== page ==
For the past several days, the media (and to a degree, public conversation) has been focused on the initiation of divorce proceedings by first lady Sandra Torres de Colom and her husband, president Álvaro Colom.
A bit of backstory: the Guatemalan constitution prohibits relatives of presidents (to 4 degrees of consanguinity and 2 degrees of affinity -- for all of you who thought those kinships charts you might have viewed in introductory anthropology would never come in handy, well, they might after all!) from running for that office. Sandra Torres de Colom (perhaps soon not to be "de Colom") had vocally expressed interest in running for president. She has also, during her husband's presidency, helped establish some social programs such as Mi Familia Progresa, that distributes funds to poor families. I am not here passing judgement on the merits of these programs; it seems that what she's done is what First Ladies often do: work on family issues, "women's" issues, and so forth. Also indisputed is that these programs - and Sra. Torres de Colom -- have come under attack, and that some of the attacks have undoubtedly been influenced by deep-rooted machismo. So have her expressed presidential ambitions been attacked, and also, in some cases, on very machista criteria (she doesn't really have any qualifications, she's just "accompanying" her husband in his programs).
Sandra Torres de Colom (still de Colom until the ink is dry on the divorce decree) made it clear months back that she wanted to be the UNE candidate for president (remember that the election campaign has still not officially started, placards and slogans painted all over the countryside notwithstanding). She took her case to the Supreme Electoral Tribunal (TSE) which determined that she could be a candidate in 2015.
However, apparently not content to wait, the Coloms decided to initiate divorce proceedings. There was a public declaration earlier this week, followed by paid radio advertisements in which Sra. Torres declared that her adversaries had subjected her to personal calumnies designed to attack the social programs she had championed -- attacks in the face of which she had remained silent, that her love for the president was strong and had never been subject to any problems but that her love for the country was even more than that, and that she was making a personal and familial sacrifice. The basic line of argument was repeated in the press conferences.
Yet, the Coloms have also stated, on various occasions, that the divorce is designed to overcome the legal barriers to Sandra Torres de Colom's presidential bid. And that's what has gotten a lot of people across the political spectrum upset. Friends and associates, some of whom are on the left, broadly speaking (I don't ask people about their party affiliations if any, but judging from what I know about my acquaintances' past and current involvements, I'd define most of them as "progressive"), view this as a cynical maneuver. The general feeling is that Colom, no matter what his pretensions, is a politician just like any other. The Coloms don't want to give up power, and this is a way to retain some hold on it. Friends who are feminists, broadly speaking, are not in love with Sandra Torres de Colom as a candidate, although they agree that some of the programs she has championed (such as Mi Familia Progresa, that distributes funds to needy mothers) have benefited people in their communities -- although many would point out that a one-time Q300 or Q600 payment (the size of the payment varies with the number of dependent children) isn't the same as providing sustainable economic development opportunities.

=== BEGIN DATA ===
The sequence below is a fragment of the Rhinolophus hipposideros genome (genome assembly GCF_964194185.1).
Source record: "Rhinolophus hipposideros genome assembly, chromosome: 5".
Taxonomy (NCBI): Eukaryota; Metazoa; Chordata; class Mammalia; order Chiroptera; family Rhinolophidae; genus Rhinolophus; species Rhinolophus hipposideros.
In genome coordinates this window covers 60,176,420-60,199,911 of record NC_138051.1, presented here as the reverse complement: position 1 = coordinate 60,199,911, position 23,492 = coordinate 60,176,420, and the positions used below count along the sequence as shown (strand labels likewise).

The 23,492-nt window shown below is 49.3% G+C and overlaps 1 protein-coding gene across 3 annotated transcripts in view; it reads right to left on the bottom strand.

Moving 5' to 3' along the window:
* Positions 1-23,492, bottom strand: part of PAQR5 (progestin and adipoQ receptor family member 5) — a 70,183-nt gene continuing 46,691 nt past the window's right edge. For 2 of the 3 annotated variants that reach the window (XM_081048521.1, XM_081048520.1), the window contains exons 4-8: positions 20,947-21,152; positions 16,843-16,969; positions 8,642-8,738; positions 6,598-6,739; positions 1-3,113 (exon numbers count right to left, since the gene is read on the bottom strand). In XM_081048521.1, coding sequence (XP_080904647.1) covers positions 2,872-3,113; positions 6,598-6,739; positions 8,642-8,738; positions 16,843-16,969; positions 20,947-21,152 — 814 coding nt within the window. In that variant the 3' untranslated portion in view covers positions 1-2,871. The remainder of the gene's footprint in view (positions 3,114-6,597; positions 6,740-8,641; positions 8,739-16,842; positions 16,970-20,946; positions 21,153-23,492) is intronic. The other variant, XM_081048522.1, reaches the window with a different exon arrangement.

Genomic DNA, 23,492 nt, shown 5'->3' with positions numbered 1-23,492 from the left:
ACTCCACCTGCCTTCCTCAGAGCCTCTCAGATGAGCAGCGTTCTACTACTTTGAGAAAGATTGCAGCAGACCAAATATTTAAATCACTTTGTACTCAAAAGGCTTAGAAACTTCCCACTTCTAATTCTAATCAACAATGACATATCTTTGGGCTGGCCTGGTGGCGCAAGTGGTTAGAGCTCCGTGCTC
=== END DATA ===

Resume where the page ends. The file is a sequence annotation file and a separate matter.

All sorts of folks have weighed in on the divorce. Bishop Ramazzani (whom I met when he visited the Boston area to commemorate the anniversary of the assassination of Msgr. Gerardi) has opined on it. Radio commentators have mostly been critical, seeing this as an opportunistic ploy to get around the constitution. Today's paper had an editorial from a legal scholar (I think; can't get the web page to load right now to check his credentials).
Not sure what the long-term impact of this will be on the current elections, or on electoral politics in general. It does not seem to have increased people's confidence in their elected leaders or in the legal system -- again, I am judging from a small sample of mostly indigenous folks in Quiché. And most folks I know around here are pretty cynical about politics and politicians in general. They don't love their local elected officials; they feel that mayors just listen to folks with money and politicians in general only demonstrate interest in rural communities when it comes time to getting votes. We have noticed that the bulldozers are out on the "highway" to Tapesquillo -- perhaps, given that this is an election year locally, the mayor has decided to But I haven't yet come across anyone who thinks this is splendid and marks a solidification of democratic institutions.